This is a study of how pregnancy affects the immune system. We are interested in the differences between pregnancy in healthy women and pregnancy in women with rheumatoid arthritis.
We are seeking volunteers who have no autoimmune disease as well as those who have rheumatoid arthritis. All volunteers must be pregnant or planning to become pregnant. Primary participants will be asked for blood samples. Blood draws may take place at the Fred Hutchinson Research Center or at a clinic that better suits the participant.
We would like to collect blood samples before pregnancy, once during each trimester and at least once after delivery. Healthy participants will be paid $20 for each blood draw. Along with the blood draws, we would like to obtain a small amount of umbilical cord blood from each participant's baby after delivery. This does not affect the normal process of delivery.
Participants will fill out a questionnaire about health, family and pregnancy history. Husbands, mothers and previous children will be asked for a cheek swab, a mouth-swish sample or a hair sample in order to collect small amounts of DNA for genetic typing. This information will be compared with results from other families who are participating in the study. For more information about this study, please visit our
(toll free) or
The Infant Development and Environment Study (TIDES)
Dr. Sheela Sathyanarayana, Seattle Children’s Research Institute
Dr. Michael Gravett, UW Department of Obstetrics and Gynecology
This study explores how everyday chemicals in the environment shape your baby’s development. We especially want to learn about how these chemicals can affect your baby before birth.
We are inviting women who are over 18 years of age and less than 14 weeks pregnant to participate in the study. Each participant will complete a questionnaire in each trimester of pregnancy and provide one blood sample in the first trimester and a urine sample in each trimester. We will measure each participant’s baby at birth and at 12 months of age.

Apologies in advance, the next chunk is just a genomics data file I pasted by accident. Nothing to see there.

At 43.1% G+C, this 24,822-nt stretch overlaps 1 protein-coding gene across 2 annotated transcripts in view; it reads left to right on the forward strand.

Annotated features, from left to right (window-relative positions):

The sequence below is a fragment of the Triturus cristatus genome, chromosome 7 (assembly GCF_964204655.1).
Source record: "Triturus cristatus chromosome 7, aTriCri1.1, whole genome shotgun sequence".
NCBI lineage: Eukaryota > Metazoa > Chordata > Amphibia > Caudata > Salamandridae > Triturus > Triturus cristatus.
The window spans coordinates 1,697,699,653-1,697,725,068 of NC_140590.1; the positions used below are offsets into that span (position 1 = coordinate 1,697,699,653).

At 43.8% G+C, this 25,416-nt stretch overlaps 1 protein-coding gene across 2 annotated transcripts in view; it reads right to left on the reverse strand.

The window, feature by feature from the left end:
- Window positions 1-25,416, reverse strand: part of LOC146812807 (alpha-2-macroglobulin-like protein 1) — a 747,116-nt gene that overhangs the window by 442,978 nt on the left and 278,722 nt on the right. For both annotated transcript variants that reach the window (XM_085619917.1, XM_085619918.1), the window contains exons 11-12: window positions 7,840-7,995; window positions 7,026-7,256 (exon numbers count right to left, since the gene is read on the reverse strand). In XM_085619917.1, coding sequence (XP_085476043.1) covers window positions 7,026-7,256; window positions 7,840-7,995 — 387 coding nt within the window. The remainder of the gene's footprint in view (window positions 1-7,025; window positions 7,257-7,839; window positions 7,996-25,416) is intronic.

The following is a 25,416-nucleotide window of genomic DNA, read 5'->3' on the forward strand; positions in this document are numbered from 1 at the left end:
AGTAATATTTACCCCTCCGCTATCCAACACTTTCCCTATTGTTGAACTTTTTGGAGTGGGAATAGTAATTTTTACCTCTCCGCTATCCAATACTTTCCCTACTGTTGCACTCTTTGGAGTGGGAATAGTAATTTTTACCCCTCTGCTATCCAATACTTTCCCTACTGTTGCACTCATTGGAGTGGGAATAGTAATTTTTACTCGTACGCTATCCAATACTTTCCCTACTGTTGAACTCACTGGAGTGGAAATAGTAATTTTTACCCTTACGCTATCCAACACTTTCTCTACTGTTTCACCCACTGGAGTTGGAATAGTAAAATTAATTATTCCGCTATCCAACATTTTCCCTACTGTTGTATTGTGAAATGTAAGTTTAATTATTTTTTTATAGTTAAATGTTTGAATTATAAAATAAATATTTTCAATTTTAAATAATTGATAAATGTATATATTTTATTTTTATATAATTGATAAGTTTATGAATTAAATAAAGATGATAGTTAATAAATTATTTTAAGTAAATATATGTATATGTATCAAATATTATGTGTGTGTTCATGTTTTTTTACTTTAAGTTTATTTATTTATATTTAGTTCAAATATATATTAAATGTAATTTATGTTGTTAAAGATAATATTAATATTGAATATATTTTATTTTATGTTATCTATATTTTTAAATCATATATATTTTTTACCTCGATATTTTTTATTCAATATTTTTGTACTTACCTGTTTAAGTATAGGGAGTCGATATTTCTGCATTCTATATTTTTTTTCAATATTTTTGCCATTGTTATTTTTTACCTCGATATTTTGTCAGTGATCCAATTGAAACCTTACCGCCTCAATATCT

Participants will receive a $10 gift card in each trimester and will be entered into a lottery to win an iPod. Women whose infants are followed at the birth exam will receive $25 and at the follow-up exam.
Please visit This study explores how everyday chemicals in the environment shape your baby’s development. We especially want to learn about how these chemicals can affect your baby before birth. We are inviting women who are over 18 years of age and less than 14 weeks pregnant to participate in the study. Each participant will complete a questionnaire in each trimester of pregnancy and provide one blood sample in the first trimester and a urine sample in each trimester. We will measure each participant’s baby at birth and at 12 months of age. Participants will receive a $10 gift card in each trimester and will be entered into a lottery to win an iPod. Women whose infants are followed at the birth exam will receive $25 and at the follow-up exam. Please visit
for more information.
: Ellen Laschansky,
, and Kristy Ivicek, RN,
Pharmacokinetics of Under-Studied Drugs Used During Pregnancy
Dr. Mary Hebert, UW Department of Pharmacy
Dr. Thomas Easterling, UW Department of Obstetrics and Gynecology
The Obstetric-fetal Pharmacology Research Unit (OPRU) is evaluating the pharmacokinetics of under-studied drugs used during pregnancy and postpartum. Many women need to continue the use of prescription medications during pregnancy due to underlying medical conditions. While few drugs have been well studied in human pregnancy, women and their physicians, weighing limited available evidence, often conclude that the risk of discontinuing medications during pregnancy exceed those of continued drug use. However, little is known regarding appropriate drug dosing in pregnancy, and whether dosing should change, either to ensure efficacy or to avoid toxicity, at different stages of gestation.
Subjects eligible for the study are pregnant women who are receiving medication for therapeutic purposes during and after pregnancy. The purpose of this study is to gain a better understanding of how the body handles medications during early-, mid-, and late-pregnancy, labor and deliver, 12 to 16 weeks postpartum while breastfeeding and 1 to 3 months after stopping breastfeeding.
Participants in this study will be compensated and provided free parking on study days. Please contact a study coordinator if you are interested in learning more about this study.
: Susan McKay:
or Claudine Hernandez
. Both can be reached at